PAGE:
Or necrotizing fasciitis

Sometimes it’s hard to stay positive about my choice to abandon dieting. The past couple of weeks, I’ve had midterms to study for and a major project to complete, things that turn me into a bundle of stress and trigger the perfectionist in me to go into hyperdrive. I struggle a lot with the need to be perfect – a major recurring theme of my past four years of therapy has been the struggle to accept myself as good enough, to embrace and reveal my authentic self instead of hiding behind a faux-perfect false self.

So when it comes to mainstream diet culture and the societally-embraced notions of diet and exercise, of what a woman’s body is supposed to look like, of the requirement to self-flagellate when we “fail” at dieting, of the equation of thinness with health — it’s awfully hard to choose to reject these; because even though I believe I’m making the best decisions for my body and my (physical, mental, and emotional) health, I worry that to everyone else, it looks like I’m failing. I worry that people will see me and think, She REALLY shouldn’t wear those pants. Or I can’t believe she just ordered french fries, when she looks like that. Or I hope I never get that way.

Success at dieting — even though it’s statistically elusive, temporary, and unhealthy — is at least visible. Success at rejecting diet culture — I’m not sure it looks like anything. Sometimes — like now, when my need for perfection is going full-speed-ahead — I want success others can see.

In our culture, people give compliments for losing weight. People do not give compliments for having a great self-image.

Right now, I’m feeling surrounded by reminders that I’m “doing it wrong.” This morning, a well-meaning friend added me to a Facebook group for “healthy moms”; I clicked through to find a lot of women criticizing themselves for not sticking to their eating plans, or not making time to do their daily 100 crunches, or caving in and having a snack after the kids were in bed. I immediately went abort abort abort! and closed the page, but I’ve been thinking about it all day, and I’m feeling pretty vulnerable to these sorts of messages right now.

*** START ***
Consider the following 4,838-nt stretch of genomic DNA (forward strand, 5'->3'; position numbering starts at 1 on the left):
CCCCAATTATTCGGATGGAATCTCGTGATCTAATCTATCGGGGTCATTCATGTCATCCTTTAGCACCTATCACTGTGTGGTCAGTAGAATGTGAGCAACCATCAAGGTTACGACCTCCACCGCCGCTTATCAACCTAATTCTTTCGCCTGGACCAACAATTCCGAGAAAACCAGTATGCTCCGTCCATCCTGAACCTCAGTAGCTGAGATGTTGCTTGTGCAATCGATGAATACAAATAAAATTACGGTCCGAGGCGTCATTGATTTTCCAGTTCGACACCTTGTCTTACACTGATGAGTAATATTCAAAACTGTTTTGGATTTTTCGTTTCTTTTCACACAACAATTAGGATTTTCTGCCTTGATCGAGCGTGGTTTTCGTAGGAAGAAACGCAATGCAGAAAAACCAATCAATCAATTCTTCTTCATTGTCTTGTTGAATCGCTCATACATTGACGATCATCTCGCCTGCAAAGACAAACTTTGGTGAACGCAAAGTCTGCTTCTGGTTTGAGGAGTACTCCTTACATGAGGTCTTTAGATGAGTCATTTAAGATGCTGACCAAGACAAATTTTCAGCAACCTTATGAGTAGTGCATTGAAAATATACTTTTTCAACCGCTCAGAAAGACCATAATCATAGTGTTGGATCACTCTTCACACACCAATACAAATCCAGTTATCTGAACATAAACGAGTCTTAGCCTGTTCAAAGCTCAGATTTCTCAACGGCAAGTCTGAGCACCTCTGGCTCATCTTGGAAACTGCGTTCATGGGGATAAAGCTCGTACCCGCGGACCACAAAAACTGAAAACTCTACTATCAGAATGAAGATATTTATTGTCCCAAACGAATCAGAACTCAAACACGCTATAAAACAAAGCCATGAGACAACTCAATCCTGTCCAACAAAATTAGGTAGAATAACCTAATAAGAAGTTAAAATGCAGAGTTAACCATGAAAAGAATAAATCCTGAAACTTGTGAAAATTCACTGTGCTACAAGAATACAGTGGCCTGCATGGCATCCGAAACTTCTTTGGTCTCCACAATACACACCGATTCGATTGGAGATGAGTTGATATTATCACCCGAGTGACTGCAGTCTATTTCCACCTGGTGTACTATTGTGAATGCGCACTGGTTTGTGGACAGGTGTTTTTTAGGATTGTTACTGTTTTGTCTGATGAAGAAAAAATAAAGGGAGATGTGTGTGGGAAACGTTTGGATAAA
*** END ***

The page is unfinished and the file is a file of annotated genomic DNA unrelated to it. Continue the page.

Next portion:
A lot of this vulnerability right now is because I haven’t been making time for good self-care this week. I spent eight hours sitting in a booth at Panera yesterday, drinking too much coffee and pounding away at a research paper, while my husband and kids were out at the park, enjoying the first glimmers of spring. I’ve been staying up too late studying and worrying about making an A+, I’ve stopped making time for exercising, I’m letting myself eat food I’m not hungry for to medicate my crabbiness instead of dealing with the things that are making me crabby and stressed.

So I’m taking time, right now, to do some things just for me. I’m going to re-watch the body-positive Emma Thompson video that Fat Heffalump posted this morning. I’m going to turn on Adele and dance around the living room. I’m going to set my homework aside and snuggle with my boys. I’m going to eat a grapefruit, which is sounding amazing to me right now.

And if all of that doesn’t work, I’m going to re-post this tweet from @sween on the “healthy moms” facebook page:

2 thoughts on “Or necrotizing fasciitis

  1. It’s hard work to get off the diet wagon and stay off it, in the face of a world that continually beats the (false) message that thin = healthy. It’s a radical act to consider an alternative to the cultural norm.

    Community has been the very thing that has kept me going. I’ve surrounded myself (online at least) with people who bolster me up when I’m struggling, who understand where I am coming from and where I’ve been, and who will always chime in with some reassurance when the body-loathing mainstream gets too loud.

    One foot in front of the other I say.

    1. Yes, absolutely. I’m pretty new at the HAES/body-acceptance thing, and one of the startling things about it for me has been how alienated I feel from many of the more mainstream groups I used to move in. But I’m slowly building myself a new community of likeminded people, and arming myself with a whole list of bookmarks to body-positive blogs (yours being one of them), and it really helps lift me up on days like today when I’d be drowning otherwise.

      Thanks for your comment!

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